News and Blogs

3 January 2019
The improvements you can (and can't) do after buying a leasehold flat

Moving in to your own home is always an exciting time. Wish-lists and grand plans are often drawn up before the keys have even been handed over.

There’s nothing wrong with thinking big. We love it! But if you own a leasehold flat in a shared accommodation complex, it’s important to understand which improvements you’re allowed to make under the terms of your lease.

Here’s a quick look at the most common alterations that you can (and cannot) do without asking the freeholder/management company for permission…

Re-decorating

Leaseholders are usually responsible for looking after the areas of the building they own or lease – including any internal plumbing, wiring, flooring, plasterwork and painting or decoration of their flat.

If you want to replace the carpets or completely redecorate it is unlikely you need to ask the freeholder/management company for permission. Get creative, crack on and let your imagination run free!

Knocking down walls

If you’re keen to get your lump hammer out and alter the internal layout of your apartment, you’ll probably need to ask the freeholder/management company for permission because it’s classed as a structural alteration.

Some leases do allow internal walls to be removed without consent, so check your terms carefully before doing anything.

If you’re unsure, ask the freeholder – it’s usually a safe option.

In theory, the freeholder/management company has the right to refuse the work – but reasonable requests are often permitted, especially if they can be approved by a structural engineer beforehand.

In most cases, the reason for making this check is to determine whether the wall is loadbearing and ensure any work complies with the appropriate Building Regulations.

Fitting a new kitchen or bathroom

Ripping out and replacing a tired or dated kitchen is a guaranteed way to improve the value of any home. The same goes for a bathroom. Not only does it make your home more luxurious, it’ll usually increase the asking price if you decide to sell and move on.

Thankfully, it is very rare the lease requires you to seek permission to overhaul your kitchen or bathroom, but it’s worth checking. – Then simply draw up the design of your dreams and transform your home from drab to fab!

Updating a front door

We agree changing your front door is one of the quickest ways to create a good first impression and make your home more welcoming.

However this area can be a tricky one because leases are not always clear about who’s responsible for the front door of a leasehold flat in a shared complex.

There may be situations where the door is owned by the leaseholder, but on other occasions the freeholder/management company may be responsible for ownership. The second being, many leases do not allow the appearance of the building to be altered. As you can imagine, if everyone had different style and colour doors it could look quite an eyesore.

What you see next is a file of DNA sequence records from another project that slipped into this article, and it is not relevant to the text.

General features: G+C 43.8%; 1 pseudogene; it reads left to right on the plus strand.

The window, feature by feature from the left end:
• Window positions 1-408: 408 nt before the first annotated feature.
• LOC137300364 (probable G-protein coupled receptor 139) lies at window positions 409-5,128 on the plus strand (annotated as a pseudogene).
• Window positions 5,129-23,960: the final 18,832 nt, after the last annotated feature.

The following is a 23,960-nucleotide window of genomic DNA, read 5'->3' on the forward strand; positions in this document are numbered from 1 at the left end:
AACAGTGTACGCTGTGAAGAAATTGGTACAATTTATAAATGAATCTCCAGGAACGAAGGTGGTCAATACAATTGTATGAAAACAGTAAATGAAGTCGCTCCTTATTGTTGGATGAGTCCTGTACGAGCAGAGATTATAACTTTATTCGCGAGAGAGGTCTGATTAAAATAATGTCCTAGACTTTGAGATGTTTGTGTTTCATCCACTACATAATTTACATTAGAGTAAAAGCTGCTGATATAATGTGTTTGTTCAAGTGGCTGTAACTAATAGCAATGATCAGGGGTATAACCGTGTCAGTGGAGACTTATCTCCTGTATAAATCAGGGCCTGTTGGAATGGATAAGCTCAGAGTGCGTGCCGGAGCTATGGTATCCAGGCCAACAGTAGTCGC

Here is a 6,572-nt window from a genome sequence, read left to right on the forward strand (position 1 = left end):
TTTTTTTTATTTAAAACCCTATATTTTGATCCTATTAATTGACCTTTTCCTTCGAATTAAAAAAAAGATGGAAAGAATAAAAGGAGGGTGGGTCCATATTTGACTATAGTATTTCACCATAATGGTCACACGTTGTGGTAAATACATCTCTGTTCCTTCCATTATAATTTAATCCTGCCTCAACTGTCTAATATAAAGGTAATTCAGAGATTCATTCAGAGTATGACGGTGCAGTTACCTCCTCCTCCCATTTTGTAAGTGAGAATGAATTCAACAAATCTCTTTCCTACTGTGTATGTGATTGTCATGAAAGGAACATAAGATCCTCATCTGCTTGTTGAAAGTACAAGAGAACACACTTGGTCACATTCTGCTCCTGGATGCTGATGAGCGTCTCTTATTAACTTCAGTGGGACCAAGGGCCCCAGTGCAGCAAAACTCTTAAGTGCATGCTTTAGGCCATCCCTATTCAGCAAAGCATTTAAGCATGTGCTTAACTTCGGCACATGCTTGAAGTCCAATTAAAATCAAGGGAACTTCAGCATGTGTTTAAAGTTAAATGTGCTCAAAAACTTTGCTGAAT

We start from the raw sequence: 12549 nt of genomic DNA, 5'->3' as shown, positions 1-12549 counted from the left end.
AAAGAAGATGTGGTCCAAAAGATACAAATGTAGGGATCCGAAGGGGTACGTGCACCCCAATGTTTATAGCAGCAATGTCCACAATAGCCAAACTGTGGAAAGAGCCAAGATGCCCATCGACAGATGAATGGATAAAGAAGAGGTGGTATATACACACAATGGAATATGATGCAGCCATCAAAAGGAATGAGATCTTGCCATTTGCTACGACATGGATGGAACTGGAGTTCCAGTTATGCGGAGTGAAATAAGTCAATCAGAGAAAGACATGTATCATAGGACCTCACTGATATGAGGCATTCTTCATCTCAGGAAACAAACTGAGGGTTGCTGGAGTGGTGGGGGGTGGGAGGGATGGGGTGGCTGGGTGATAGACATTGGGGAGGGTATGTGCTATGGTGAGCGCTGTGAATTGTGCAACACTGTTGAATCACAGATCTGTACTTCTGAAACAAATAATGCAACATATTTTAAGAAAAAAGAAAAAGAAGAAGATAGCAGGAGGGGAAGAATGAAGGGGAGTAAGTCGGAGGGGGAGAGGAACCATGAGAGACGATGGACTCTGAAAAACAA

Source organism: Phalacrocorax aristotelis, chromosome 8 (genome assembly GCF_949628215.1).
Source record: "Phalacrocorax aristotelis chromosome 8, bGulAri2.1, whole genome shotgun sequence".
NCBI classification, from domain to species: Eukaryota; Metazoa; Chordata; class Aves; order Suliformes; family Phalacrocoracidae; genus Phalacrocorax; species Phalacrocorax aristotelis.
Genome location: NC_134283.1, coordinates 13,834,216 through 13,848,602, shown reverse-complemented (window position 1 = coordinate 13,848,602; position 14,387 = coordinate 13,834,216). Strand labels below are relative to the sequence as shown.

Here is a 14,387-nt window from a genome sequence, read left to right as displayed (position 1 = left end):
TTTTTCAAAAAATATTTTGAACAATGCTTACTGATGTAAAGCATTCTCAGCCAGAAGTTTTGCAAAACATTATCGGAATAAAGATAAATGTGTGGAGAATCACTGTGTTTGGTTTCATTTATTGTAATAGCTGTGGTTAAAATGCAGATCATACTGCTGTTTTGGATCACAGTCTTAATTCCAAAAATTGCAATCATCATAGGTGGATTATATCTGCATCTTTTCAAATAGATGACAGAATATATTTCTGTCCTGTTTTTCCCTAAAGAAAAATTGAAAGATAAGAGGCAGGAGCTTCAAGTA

In our experience, studying the terms of your lease is the best way to find this out. If you’re still in doubt, contact the freeholder to discuss what you want to do and why - we usually find a suitable agreement can be reached in most cases.

Installing new windows

For most modern apartments, the windows and all their parts (units, seals, handles and glazing) are the responsibility of the leaseholder - unless stated otherwise in the lease.

For older leases, this may differ slightly because (in the days before double glazing) the freeholder/management company was usually responsible for the frame and the leaseholder was responsible for maintaining the glazing – to prevent freeholders/ management companies being bothered by broken glass issues.

No matter which category your home falls in to, you cannot usually install replacement windows unless they are made to the exact specification detailed in your lease. Obviously, they must also comply with Building Regulations.

In our experience, the reason for this is to maintain high standards and keep a uniformed look to the shared building – which helps the homes within it to maintain their value.

Hassle-free block management for landlords

In our role as leasehold management agents for shared apartment blocks and developments of various sizes, we know how important it is for freeholders and property owners to reach an amicable agreement which is in both their interests.

Whilst this is not always easy, we believe it’s the best way to maintain long-term relationships and ensure communal areas remain in tip-top condition.

If you’re a Freeholder or a Leaseholder, who wants to learn more about the block management services we provide, please get in touch or call 01482 564564 for an informal discussion – we’ll be happy to help.

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